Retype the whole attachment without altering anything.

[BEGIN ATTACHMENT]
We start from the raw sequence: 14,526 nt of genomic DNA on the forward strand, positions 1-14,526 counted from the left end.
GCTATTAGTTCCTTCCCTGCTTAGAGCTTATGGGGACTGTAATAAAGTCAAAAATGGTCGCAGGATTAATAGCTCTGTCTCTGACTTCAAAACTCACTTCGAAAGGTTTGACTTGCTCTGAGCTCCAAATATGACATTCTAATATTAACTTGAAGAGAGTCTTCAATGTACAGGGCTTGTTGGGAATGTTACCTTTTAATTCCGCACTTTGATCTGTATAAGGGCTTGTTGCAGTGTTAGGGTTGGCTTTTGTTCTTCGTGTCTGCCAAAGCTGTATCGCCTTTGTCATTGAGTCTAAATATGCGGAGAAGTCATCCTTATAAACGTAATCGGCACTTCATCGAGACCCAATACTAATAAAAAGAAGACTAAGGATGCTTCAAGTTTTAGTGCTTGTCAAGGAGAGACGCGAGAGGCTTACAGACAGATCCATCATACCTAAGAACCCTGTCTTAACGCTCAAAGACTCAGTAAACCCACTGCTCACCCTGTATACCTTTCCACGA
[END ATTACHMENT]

We start from the raw sequence: 14,526 nt of genomic DNA on the forward strand, positions 1-14,526 counted from the left end.
GCTATTAGTTCCTTCCCTGCTTAGAGCTTATGGGGACTGTAATAAAGTCAAAAATGGTCGCAGGATTAATAGCTCTGTCTCTGACTTCAAAACTCACTTCGAAAGGTTTGACTTGCTCTGAGCTCCAAATATGACATTCTAATATTAACTTGAAGAGAGTCTTCAATGTACAGGGCTTGTTGGGAATGTTACCTTTTAATTCCGCACTTTGATCTGTATAAGGGCTTGTTGCAGTGTTAGGGTTGGCTTTTGTTCTTCGTGTCTGCCAAAGCTGTATCGCCTTTGTCATTGAGTCTAAATATGCGGAGAAGTCATCCTTATAAACGTAATCGGCACTTCATCGAGACCCAATACTAATAAAAAGAAGACTAAGGATGCTTCAAGTTTTAGTGCTTGTCAAGGAGAGACGCGAGAGGCTTACAGACAGATCCATCATACCTAAGAACCCTGTCTTAACGCTCAAAGACTCAGTAAACCCACTGCTCACCCTGTATACCTTTCCACGA